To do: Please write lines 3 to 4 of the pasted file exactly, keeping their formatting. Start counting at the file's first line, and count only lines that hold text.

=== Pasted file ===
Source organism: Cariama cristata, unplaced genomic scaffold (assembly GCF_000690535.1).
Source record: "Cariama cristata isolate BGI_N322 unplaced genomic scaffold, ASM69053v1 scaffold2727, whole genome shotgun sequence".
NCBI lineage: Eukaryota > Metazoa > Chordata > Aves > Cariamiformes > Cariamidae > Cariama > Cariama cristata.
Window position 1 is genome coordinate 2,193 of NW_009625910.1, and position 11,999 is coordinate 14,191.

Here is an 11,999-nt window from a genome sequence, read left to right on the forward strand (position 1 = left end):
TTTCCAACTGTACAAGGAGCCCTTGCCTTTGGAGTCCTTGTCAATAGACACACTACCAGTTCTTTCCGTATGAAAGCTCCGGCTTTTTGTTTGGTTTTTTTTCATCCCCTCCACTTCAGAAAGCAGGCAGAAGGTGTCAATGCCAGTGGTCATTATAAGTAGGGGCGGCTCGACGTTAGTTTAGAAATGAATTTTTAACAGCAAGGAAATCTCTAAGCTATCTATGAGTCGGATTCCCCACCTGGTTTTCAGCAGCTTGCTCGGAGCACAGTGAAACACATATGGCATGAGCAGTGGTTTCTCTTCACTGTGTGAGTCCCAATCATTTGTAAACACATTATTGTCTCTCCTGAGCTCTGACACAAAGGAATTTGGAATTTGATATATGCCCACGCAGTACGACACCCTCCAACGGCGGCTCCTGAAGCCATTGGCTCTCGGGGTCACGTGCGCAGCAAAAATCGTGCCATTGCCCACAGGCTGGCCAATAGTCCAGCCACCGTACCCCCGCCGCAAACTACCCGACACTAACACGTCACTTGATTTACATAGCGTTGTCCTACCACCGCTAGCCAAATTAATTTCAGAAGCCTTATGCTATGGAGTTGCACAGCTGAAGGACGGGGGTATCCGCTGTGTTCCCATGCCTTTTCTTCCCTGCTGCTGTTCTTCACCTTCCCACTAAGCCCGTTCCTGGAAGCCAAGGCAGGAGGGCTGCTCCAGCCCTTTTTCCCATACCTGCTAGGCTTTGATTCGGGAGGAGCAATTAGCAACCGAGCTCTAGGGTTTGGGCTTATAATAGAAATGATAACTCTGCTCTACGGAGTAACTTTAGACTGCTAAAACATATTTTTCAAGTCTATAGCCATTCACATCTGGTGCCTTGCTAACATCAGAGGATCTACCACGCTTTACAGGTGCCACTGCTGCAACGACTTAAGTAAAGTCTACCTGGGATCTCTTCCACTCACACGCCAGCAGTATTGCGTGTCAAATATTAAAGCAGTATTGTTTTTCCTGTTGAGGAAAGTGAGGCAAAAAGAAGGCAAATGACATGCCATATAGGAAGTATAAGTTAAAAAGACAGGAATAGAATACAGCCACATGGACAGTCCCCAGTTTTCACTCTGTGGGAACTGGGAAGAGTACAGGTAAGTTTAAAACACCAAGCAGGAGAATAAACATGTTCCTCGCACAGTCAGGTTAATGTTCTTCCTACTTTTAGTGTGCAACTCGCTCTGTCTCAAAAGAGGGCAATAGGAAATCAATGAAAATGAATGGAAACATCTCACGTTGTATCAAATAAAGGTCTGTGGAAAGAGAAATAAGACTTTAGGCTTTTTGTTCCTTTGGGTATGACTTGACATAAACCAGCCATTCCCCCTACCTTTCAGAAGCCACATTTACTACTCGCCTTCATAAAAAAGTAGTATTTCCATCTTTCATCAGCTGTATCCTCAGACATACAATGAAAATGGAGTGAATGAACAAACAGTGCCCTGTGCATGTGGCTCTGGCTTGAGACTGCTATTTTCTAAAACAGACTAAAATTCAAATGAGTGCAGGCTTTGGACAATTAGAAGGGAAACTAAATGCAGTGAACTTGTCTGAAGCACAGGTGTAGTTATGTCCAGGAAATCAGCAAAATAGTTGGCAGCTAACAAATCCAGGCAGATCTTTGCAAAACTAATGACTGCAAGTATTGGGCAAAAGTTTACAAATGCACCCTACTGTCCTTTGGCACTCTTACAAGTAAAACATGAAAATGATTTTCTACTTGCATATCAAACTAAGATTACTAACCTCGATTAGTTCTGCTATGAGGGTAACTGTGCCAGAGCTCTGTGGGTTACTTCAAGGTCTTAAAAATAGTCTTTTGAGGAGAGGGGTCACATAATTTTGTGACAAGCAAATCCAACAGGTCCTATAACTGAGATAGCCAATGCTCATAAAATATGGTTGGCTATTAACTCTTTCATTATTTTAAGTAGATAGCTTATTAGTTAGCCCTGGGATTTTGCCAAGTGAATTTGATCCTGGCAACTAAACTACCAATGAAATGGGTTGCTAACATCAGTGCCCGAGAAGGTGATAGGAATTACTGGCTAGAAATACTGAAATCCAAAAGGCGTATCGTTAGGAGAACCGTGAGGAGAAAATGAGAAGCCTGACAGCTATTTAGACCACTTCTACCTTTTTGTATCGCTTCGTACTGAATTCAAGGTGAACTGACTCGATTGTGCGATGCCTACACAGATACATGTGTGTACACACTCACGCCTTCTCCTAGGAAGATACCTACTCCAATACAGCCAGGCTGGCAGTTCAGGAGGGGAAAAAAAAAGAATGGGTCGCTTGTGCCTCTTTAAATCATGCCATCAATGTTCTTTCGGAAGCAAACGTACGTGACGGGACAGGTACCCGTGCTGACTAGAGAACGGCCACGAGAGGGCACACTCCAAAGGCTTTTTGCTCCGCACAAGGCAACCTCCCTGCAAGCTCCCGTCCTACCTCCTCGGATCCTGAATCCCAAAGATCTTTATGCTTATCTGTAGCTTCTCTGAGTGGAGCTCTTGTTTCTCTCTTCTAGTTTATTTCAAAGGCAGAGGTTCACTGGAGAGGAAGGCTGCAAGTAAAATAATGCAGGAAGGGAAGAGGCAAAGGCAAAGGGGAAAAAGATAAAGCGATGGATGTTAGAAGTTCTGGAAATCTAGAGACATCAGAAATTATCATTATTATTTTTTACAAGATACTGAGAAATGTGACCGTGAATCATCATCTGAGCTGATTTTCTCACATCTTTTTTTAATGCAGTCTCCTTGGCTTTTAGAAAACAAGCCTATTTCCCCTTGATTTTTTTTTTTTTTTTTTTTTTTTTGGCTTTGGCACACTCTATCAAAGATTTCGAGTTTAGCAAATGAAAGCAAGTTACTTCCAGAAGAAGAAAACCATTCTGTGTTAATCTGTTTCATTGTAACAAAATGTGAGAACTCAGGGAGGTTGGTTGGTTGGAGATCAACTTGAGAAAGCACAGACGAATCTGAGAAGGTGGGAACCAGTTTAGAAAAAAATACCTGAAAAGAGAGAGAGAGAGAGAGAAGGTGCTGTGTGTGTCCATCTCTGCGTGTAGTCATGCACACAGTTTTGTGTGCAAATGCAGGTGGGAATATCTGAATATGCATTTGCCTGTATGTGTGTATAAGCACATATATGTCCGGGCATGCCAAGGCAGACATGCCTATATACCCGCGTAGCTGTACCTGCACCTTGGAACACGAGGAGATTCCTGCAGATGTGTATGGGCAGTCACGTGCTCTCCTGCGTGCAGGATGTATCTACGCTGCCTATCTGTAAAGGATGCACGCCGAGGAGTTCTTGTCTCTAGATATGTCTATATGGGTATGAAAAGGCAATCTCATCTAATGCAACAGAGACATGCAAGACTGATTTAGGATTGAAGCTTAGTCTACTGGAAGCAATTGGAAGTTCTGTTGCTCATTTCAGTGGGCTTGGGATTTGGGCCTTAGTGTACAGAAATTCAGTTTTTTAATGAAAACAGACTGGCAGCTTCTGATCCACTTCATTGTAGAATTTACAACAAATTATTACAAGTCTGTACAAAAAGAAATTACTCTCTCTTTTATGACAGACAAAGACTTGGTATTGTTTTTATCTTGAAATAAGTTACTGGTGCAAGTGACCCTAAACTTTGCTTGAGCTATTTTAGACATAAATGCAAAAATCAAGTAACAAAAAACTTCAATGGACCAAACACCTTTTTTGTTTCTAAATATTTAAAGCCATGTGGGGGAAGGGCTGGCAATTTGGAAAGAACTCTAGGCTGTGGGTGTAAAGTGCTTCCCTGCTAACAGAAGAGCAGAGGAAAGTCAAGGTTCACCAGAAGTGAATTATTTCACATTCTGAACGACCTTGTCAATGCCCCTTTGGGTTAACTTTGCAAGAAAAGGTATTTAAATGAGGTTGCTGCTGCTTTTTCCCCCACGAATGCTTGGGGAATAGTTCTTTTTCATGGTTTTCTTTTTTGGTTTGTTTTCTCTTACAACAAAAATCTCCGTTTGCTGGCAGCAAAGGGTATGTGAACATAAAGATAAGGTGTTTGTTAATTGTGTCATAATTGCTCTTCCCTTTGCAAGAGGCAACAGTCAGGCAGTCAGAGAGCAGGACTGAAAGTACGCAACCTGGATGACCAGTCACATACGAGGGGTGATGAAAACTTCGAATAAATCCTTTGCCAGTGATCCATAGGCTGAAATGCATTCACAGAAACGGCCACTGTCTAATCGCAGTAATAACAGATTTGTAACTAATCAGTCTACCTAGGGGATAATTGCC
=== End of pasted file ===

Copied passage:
NCBI lineage: Eukaryota > Metazoa > Chordata > Aves > Cariamiformes > Cariamidae > Cariama > Cariama cristata.
Window position 1 is genome coordinate 2,193 of NW_009625910.1, and position 11,999 is coordinate 14,191.